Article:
There is probably no practicing pediatrician who has not attempted to treat the so-called "colicky" baby. Changes in the formula, the type of nipple used and the size of the nipple hole, attempts at posturing the baby, giving warm water, barley water, fennel tea, sedatives, antihistamine drugs, and antispasmodics—all of these have been tried with varied degrees of success but none with spectacular success.
It is obvious from the numerous treatments advised that little is really understood as to the true etiology. Is it a reaction to some gastrointestinal allergy; is it due to poor feeding techniques, with subsequent swallowing of air; is it due to a fat or carbohydrate intolerance, or is it related to something more inherent in the physiological structure or emotional environment of the particular child?
It seems evident from the abdominal distention, the flexing of the legs, and the passage of flatus that there is undoubtedly abdominal pain. But what causes colicky babies to develop abdominal pain?
If one observes these infants he will note that in almost every instance the child can be categorized as a "hypertonic" baby. Such are the active, keyed-up infants so sharply differentiated from more relaxed and placid infants—often from birth.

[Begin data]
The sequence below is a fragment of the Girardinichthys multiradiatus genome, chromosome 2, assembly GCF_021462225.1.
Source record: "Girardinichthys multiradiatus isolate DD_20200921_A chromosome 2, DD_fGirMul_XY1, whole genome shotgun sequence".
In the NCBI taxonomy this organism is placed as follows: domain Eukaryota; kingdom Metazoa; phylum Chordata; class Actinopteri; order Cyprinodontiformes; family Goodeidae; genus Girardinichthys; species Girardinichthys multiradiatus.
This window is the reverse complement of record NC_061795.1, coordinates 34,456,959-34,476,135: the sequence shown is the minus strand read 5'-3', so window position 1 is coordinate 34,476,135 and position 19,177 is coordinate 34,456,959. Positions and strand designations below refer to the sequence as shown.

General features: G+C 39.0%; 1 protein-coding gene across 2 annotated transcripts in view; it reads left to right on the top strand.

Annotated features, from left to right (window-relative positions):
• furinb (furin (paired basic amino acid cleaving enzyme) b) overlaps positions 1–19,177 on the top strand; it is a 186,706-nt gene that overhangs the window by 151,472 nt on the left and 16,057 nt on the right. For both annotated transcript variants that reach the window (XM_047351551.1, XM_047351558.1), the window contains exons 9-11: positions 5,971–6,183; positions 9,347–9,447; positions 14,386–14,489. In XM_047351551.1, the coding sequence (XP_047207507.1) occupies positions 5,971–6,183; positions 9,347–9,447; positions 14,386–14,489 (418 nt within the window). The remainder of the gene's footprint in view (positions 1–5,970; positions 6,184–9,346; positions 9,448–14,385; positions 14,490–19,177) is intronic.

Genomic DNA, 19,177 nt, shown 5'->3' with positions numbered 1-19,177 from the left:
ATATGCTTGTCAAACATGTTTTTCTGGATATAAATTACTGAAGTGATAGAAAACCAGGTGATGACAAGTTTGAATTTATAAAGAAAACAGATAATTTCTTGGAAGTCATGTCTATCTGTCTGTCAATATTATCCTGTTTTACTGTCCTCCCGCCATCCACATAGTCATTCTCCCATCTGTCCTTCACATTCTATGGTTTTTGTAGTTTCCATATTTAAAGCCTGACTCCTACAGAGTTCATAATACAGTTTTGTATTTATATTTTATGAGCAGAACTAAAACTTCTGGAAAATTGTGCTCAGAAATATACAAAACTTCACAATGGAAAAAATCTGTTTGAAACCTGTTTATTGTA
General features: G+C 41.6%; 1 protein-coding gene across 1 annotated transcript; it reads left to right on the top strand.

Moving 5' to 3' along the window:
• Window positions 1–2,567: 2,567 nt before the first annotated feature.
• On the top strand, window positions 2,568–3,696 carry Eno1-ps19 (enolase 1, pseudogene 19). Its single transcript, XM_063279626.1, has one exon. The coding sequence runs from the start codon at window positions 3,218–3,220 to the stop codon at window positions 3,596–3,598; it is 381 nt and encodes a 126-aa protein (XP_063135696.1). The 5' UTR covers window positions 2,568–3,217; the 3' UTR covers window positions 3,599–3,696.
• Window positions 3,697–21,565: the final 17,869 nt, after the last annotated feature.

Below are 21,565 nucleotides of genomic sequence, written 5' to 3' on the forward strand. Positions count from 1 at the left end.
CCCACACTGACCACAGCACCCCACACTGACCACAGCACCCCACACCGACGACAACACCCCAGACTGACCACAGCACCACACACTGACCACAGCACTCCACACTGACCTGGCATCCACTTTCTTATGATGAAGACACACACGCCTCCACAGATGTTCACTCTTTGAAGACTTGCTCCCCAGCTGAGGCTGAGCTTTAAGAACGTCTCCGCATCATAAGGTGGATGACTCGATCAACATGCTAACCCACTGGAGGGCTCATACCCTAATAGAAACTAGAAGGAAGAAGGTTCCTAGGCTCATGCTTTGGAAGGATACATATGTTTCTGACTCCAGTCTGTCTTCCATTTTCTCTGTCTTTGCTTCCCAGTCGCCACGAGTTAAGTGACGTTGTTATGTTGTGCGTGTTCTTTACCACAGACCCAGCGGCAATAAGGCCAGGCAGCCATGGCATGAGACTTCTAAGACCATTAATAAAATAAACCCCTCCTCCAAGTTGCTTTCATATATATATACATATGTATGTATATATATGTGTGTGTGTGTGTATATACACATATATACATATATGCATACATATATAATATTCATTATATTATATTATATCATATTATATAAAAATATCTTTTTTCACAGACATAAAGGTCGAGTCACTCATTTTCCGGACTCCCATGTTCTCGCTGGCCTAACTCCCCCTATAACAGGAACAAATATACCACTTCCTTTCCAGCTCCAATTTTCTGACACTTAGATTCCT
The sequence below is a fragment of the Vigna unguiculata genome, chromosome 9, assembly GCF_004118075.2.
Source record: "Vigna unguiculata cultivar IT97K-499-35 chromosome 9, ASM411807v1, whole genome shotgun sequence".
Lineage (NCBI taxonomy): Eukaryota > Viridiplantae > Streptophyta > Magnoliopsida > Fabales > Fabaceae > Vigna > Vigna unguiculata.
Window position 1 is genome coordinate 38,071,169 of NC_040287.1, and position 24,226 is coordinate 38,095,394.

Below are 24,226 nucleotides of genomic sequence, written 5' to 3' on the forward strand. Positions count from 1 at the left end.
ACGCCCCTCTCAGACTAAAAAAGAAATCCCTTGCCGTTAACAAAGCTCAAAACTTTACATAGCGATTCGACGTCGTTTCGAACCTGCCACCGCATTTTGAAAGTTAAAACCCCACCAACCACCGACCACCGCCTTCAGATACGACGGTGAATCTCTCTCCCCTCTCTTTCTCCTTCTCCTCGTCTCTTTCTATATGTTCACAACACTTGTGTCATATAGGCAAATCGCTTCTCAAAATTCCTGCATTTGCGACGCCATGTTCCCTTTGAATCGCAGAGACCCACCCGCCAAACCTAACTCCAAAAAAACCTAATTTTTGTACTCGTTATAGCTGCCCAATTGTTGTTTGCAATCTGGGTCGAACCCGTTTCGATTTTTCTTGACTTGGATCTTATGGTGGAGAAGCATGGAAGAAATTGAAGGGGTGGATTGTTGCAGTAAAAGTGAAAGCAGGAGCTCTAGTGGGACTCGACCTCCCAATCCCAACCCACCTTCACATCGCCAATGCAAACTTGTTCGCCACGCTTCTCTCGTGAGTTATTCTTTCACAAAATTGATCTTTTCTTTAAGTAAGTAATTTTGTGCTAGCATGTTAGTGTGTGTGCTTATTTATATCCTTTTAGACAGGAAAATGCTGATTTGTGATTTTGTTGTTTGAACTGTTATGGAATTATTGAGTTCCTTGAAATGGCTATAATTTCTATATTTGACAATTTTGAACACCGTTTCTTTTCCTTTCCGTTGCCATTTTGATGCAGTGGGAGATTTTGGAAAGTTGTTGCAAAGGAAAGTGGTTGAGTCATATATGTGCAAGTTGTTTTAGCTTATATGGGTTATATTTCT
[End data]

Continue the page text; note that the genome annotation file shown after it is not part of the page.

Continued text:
These hypertonic infants react more acutely to their environment, to their unsatisfied needs or to outward stimulation. They react violently to sudden noises, they vomit and regurgitate easily, and they usually sleep shorter periods and less soundly than other infants.
On the assumption that this hypentonicity might be related to the colic, a study was instituted in 1947 in an attempt to determine: 1) if relaxation of the baby would cause a disappearance of the symptoms; 2) if there were unsatisfied emotional or physiological needs of the infant causing the child to react with increased hypertonicity and subsequent colic, and 3) if such needs were satisfied could the symptoms of colic be dispelled without resorting to other means such as formula changes, sedatives, rocking or carrying?
- Copyright © 1956 by the American Academy of Pediatrics